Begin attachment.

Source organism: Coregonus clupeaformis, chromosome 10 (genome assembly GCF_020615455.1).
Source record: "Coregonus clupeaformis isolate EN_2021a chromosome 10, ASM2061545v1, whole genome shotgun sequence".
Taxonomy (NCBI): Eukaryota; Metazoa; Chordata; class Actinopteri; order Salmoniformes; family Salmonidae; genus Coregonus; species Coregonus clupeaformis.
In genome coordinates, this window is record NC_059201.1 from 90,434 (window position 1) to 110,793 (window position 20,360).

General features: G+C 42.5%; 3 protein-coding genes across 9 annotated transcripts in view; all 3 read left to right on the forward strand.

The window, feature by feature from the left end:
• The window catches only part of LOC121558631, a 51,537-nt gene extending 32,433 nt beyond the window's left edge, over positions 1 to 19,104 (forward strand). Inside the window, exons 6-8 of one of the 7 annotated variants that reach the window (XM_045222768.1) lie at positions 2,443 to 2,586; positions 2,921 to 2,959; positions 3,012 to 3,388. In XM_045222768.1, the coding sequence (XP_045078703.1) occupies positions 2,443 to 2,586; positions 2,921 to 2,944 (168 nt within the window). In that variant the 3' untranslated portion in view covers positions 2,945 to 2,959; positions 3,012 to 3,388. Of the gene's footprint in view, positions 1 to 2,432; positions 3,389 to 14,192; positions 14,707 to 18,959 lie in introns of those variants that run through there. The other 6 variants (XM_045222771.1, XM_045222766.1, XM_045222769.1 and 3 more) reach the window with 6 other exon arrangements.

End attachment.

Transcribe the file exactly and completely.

Source organism: Coregonus clupeaformis, chromosome 10 (genome assembly GCF_020615455.1).
Source record: "Coregonus clupeaformis isolate EN_2021a chromosome 10, ASM2061545v1, whole genome shotgun sequence".
Taxonomy (NCBI): Eukaryota; Metazoa; Chordata; class Actinopteri; order Salmoniformes; family Salmonidae; genus Coregonus; species Coregonus clupeaformis.
In genome coordinates, this window is record NC_059201.1 from 90,434 (window position 1) to 110,793 (window position 20,360).

General features: G+C 42.5%; 3 protein-coding genes across 9 annotated transcripts in view; all 3 read left to right on the forward strand.

The window, feature by feature from the left end:
• The window catches only part of LOC121558631, a 51,537-nt gene extending 32,433 nt beyond the window's left edge, over positions 1 to 19,104 (forward strand). Inside the window, exons 6-8 of one of the 7 annotated variants that reach the window (XM_045222768.1) lie at positions 2,443 to 2,586; positions 2,921 to 2,959; positions 3,012 to 3,388. In XM_045222768.1, the coding sequence (XP_045078703.1) occupies positions 2,443 to 2,586; positions 2,921 to 2,944 (168 nt within the window). In that variant the 3' untranslated portion in view covers positions 2,945 to 2,959; positions 3,012 to 3,388. Of the gene's footprint in view, positions 1 to 2,432; positions 3,389 to 14,192; positions 14,707 to 18,959 lie in introns of those variants that run through there. The other 6 variants (XM_045222771.1, XM_045222766.1, XM_045222769.1 and 3 more) reach the window with 6 other exon arrangements.